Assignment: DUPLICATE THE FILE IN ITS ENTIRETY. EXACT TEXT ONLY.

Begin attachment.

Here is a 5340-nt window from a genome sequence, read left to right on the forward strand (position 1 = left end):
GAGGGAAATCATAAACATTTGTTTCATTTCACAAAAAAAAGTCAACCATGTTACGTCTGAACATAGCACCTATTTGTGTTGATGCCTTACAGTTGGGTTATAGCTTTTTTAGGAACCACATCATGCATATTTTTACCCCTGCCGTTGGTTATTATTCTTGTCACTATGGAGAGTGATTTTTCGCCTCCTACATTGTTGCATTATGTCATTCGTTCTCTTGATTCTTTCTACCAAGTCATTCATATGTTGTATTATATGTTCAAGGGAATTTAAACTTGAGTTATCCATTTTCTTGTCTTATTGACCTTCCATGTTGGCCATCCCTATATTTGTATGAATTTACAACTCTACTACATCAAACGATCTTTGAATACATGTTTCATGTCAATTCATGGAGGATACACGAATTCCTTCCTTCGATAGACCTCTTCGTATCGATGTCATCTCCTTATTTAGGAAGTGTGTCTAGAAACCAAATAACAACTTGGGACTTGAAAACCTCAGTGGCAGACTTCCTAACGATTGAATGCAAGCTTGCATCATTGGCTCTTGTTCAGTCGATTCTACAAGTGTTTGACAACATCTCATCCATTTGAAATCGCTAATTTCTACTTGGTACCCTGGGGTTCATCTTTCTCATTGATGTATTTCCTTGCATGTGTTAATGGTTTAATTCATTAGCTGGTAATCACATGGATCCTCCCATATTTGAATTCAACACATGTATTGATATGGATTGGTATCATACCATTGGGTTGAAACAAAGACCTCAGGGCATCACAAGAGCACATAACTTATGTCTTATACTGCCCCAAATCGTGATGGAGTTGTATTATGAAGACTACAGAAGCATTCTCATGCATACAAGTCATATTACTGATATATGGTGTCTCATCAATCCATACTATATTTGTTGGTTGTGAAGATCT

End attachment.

Here is a 5340-nt window from a genome sequence, read left to right on the forward strand (position 1 = left end):
GAGGGAAATCATAAACATTTGTTTCATTTCACAAAAAAAAGTCAACCATGTTACGTCTGAACATAGCACCTATTTGTGTTGATGCCTTACAGTTGGGTTATAGCTTTTTTAGGAACCACATCATGCATATTTTTACCCCTGCCGTTGGTTATTATTCTTGTCACTATGGAGAGTGATTTTTCGCCTCCTACATTGTTGCATTATGTCATTCGTTCTCTTGATTCTTTCTACCAAGTCATTCATATGTTGTATTATATGTTCAAGGGAATTTAAACTTGAGTTATCCATTTTCTTGTCTTATTGACCTTCCATGTTGGCCATCCCTATATTTGTATGAATTTACAACTCTACTACATCAAACGATCTTTGAATACATGTTTCATGTCAATTCATGGAGGATACACGAATTCCTTCCTTCGATAGACCTCTTCGTATCGATGTCATCTCCTTATTTAGGAAGTGTGTCTAGAAACCAAATAACAACTTGGGACTTGAAAACCTCAGTGGCAGACTTCCTAACGATTGAATGCAAGCTTGCATCATTGGCTCTTGTTCAGTCGATTCTACAAGTGTTTGACAACATCTCATCCATTTGAAATCGCTAATTTCTACTTGGTACCCTGGGGTTCATCTTTCTCATTGATGTATTTCCTTGCATGTGTTAATGGTTTAATTCATTAGCTGGTAATCACATGGATCCTCCCATATTTGAATTCAACACATGTATTGATATGGATTGGTATCATACCATTGGGTTGAAACAAAGACCTCAGGGCATCACAAGAGCACATAACTTATGTCTTATACTGCCCCAAATCGTGATGGAGTTGTATTATGAAGACTACAGAAGCATTCTCATGCATACAAGTCATATTACTGATATATGGTGTCTCATCAATCCATACTATATTTGTTGGTTGTGAAGATCT